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Remembering those wonderful old-time hockey calendars

One of my fondest memories as a youngster—and hockey fan—was collecting hockey cards.  Like probably thousand and thousand of kids in the late 1950s and early 1960s, card-collecting was a way to get to know a bit more about the players and feel closer to the game and the players you watched on Saturday night on Hockey Night in Canada.  (As much of an institution as HNIC still is, even for youngsters nowdays, imagine how important it was for many Canadians when it was the only hockey game you saw all week?)

Most hockey cards would feature a posed picture of a player, and a small bio or write-up of some description on the back of the card.  My collecting hey-day was probably between 1960 and 1964 or thereabouts, when I was between the ages of 7 and 11.

But another really neat thing was if you could get your hands on an annual NHL team calendar.  I’m trying to remember the details of how I found out about the availability of these gems—it was likely from my older brothers who had sent away (they were huge Montreal fans) for the Canadiens’ calendars in the 1950s.

In any event, I recall sending away for Maple Leaf calendars for a few years in the early ‘60s.  I still have the 1962-'63 version (there is a picture of the front page of the calendar on the right-hand side of this site.), which was my absolute favorite.  The colored team-picture of that Cup-winning team from 1962 was and is something I enjoy to this day.

I probably paid fifty cents or a dollar for the calendar, just putting some loose change in an envelope in the mail with no more of an address than “Toronto Maple Leafs, Toronto, Ontario…” in my poor hand-writing.

That was it, and my requests for a calendar got there, evidently,  and lo and behold, I actually received the calendars in the mail some weeks later.  (Getting mail as a kid was one of the highlights of life in those simpler times.)

The calendars always had a team picture on the front (see one of the inside pages of 1964-'65 Leaf calendar at the top of this story), and then there would be various pages inside to cover the length of the NHL schedule in those days, from October until April.  Some calenders would feature pictures, for example, of the individual award winners from the previous season or perhaps the players who made first NHL All-Star team.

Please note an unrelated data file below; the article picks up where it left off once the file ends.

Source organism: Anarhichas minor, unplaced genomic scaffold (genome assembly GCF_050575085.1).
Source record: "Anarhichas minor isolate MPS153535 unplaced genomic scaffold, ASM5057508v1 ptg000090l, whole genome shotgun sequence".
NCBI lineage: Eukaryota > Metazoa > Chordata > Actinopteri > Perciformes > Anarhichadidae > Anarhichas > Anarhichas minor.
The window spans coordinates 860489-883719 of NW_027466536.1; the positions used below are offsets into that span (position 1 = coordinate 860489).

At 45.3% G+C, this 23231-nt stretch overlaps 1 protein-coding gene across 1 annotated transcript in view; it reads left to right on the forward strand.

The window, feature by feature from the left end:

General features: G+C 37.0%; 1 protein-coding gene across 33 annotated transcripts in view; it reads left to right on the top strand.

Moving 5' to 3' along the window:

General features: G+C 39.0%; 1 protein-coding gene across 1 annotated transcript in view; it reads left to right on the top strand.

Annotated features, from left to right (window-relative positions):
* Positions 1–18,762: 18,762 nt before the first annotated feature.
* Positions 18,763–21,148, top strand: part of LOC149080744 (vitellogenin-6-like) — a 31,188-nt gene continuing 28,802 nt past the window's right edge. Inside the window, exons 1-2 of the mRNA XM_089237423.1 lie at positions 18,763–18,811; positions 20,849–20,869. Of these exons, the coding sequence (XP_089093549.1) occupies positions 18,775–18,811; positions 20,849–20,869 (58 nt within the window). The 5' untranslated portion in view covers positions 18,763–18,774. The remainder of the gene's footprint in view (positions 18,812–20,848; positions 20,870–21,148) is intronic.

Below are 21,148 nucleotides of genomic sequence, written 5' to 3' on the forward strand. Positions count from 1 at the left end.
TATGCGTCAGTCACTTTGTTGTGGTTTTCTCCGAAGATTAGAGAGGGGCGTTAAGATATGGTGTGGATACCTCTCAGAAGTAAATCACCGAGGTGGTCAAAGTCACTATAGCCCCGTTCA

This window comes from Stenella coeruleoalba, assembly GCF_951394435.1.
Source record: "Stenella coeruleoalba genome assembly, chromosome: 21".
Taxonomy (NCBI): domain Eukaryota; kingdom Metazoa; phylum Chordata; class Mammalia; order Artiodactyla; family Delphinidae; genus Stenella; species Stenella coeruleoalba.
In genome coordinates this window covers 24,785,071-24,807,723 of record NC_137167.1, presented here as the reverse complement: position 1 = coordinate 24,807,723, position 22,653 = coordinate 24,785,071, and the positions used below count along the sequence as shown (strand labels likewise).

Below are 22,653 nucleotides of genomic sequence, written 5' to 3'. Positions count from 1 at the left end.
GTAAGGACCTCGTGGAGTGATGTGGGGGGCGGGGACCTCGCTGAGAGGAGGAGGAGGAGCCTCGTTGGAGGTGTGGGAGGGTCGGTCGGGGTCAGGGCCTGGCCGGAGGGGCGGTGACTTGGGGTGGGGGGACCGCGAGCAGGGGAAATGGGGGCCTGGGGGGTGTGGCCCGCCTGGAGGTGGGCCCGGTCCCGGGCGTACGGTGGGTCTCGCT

Some of those following this site no doubt have their own recollections of collecting calendars, either from the Leafs or the Canadiens.  (I think a couple of U.S. teams may have tried doing a calendar in the old six-team NHL days, but I don’t believe it lasted.)  The Leaf calendars were always published with the financial support of a major corporate sponsor, as I recall.

I’m guessing the Leafs and Habs kept producing the old-style calendar for a number of years, but I don’t honestly recall when they would have stopped making them.  For all I know they are still offering them today, and I'm just not aware.

Some of you may be able to fill in the blanks!


  1. Hello, I just picked one of these vintage calendars up at a collectibles show...very cool. Any idea where more of these may be offered for sale? Thanks.Randy T.

  2. Hi Randy...collectible shows are indeed a place where a lot of neat old stuff is available. I wonder if on occasion some online auctions may have something up for sale? Thanks for writing.

  3. My company sells complete contents of homes and estates. Occasionally we have found these calendars hung up in basement work shops or garages. So you might want to also check out "Estate" and/or "House Content Sales" in your local area.